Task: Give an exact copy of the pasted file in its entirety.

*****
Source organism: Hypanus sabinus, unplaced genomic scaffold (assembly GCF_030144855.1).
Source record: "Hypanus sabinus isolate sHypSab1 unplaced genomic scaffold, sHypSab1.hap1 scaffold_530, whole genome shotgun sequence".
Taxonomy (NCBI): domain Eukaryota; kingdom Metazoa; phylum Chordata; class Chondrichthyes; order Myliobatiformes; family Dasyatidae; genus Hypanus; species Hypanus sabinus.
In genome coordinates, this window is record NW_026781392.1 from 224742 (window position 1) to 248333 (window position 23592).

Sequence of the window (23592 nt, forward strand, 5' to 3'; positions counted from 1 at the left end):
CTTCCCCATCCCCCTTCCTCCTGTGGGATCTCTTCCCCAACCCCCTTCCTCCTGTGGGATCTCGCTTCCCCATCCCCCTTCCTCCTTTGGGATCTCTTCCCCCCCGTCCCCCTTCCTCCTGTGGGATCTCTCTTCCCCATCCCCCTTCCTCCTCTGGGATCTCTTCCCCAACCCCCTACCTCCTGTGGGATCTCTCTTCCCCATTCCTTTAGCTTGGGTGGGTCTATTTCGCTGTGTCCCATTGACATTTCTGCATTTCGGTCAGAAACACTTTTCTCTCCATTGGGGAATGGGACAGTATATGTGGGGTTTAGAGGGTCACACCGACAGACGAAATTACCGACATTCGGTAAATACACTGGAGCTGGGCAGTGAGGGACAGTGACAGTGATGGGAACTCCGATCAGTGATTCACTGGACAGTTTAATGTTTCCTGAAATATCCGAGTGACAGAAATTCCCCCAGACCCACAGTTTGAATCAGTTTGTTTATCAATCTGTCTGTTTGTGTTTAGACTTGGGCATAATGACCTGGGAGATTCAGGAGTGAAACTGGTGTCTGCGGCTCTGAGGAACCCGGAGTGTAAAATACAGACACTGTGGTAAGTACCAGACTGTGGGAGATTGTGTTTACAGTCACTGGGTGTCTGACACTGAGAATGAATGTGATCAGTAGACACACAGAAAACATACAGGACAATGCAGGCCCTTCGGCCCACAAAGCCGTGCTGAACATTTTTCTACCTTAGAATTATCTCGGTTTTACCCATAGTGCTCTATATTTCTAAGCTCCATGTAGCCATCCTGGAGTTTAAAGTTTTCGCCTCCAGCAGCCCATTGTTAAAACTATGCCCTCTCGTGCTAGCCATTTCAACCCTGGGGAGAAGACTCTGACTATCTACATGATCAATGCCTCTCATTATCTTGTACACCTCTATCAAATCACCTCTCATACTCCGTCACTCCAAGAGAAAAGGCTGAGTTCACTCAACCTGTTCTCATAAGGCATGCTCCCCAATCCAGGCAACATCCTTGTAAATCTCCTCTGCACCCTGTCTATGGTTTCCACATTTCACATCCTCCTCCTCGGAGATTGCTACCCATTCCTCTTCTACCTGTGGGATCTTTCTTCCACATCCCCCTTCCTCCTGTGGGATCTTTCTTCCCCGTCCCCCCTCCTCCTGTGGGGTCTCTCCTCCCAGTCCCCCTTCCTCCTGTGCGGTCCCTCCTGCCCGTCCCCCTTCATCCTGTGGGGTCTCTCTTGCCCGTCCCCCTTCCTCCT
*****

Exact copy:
Source organism: Hypanus sabinus, unplaced genomic scaffold (assembly GCF_030144855.1).
Source record: "Hypanus sabinus isolate sHypSab1 unplaced genomic scaffold, sHypSab1.hap1 scaffold_530, whole genome shotgun sequence".
Taxonomy (NCBI): domain Eukaryota; kingdom Metazoa; phylum Chordata; class Chondrichthyes; order Myliobatiformes; family Dasyatidae; genus Hypanus; species Hypanus sabinus.
In genome coordinates, this window is record NW_026781392.1 from 224742 (window position 1) to 248333 (window position 23592).

Sequence of the window (23592 nt, forward strand, 5' to 3'; positions counted from 1 at the left end):
CTTCCCCATCCCCCTTCCTCCTGTGGGATCTCTTCCCCAACCCCCTTCCTCCTGTGGGATCTCGCTTCCCCATCCCCCTTCCTCCTTTGGGATCTCTTCCCCCCCGTCCCCCTTCCTCCTGTGGGATCTCTCTTCCCCATCCCCCTTCCTCCTCTGGGATCTCTTCCCCAACCCCCTACCTCCTGTGGGATCTCTCTTCCCCATTCCTTTAGCTTGGGTGGGTCTATTTCGCTGTGTCCCATTGACATTTCTGCATTTCGGTCAGAAACACTTTTCTCTCCATTGGGGAATGGGACAGTATATGTGGGGTTTAGAGGGTCACACCGACAGACGAAATTACCGACATTCGGTAAATACACTGGAGCTGGGCAGTGAGGGACAGTGACAGTGATGGGAACTCCGATCAGTGATTCACTGGACAGTTTAATGTTTCCTGAAATATCCGAGTGACAGAAATTCCCCCAGACCCACAGTTTGAATCAGTTTGTTTATCAATCTGTCTGTTTGTGTTTAGACTTGGGCATAATGACCTGGGAGATTCAGGAGTGAAACTGGTGTCTGCGGCTCTGAGGAACCCGGAGTGTAAAATACAGACACTGTGGTAAGTACCAGACTGTGGGAGATTGTGTTTACAGTCACTGGGTGTCTGACACTGAGAATGAATGTGATCAGTAGACACACAGAAAACATACAGGACAATGCAGGCCCTTCGGCCCACAAAGCCGTGCTGAACATTTTTCTACCTTAGAATTATCTCGGTTTTACCCATAGTGCTCTATATTTCTAAGCTCCATGTAGCCATCCTGGAGTTTAAAGTTTTCGCCTCCAGCAGCCCATTGTTAAAACTATGCCCTCTCGTGCTAGCCATTTCAACCCTGGGGAGAAGACTCTGACTATCTACATGATCAATGCCTCTCATTATCTTGTACACCTCTATCAAATCACCTCTCATACTCCGTCACTCCAAGAGAAAAGGCTGAGTTCACTCAACCTGTTCTCATAAGGCATGCTCCCCAATCCAGGCAACATCCTTGTAAATCTCCTCTGCACCCTGTCTATGGTTTCCACATTTCACATCCTCCTCCTCGGAGATTGCTACCCATTCCTCTTCTACCTGTGGGATCTTTCTTCCACATCCCCCTTCCTCCTGTGGGATCTTTCTTCCCCGTCCCCCCTCCTCCTGTGGGGTCTCTCCTCCCAGTCCCCCTTCCTCCTGTGCGGTCCCTCCTGCCCGTCCCCCTTCATCCTGTGGGGTCTCTCTTGCCCGTCCCCCTTCCTCCT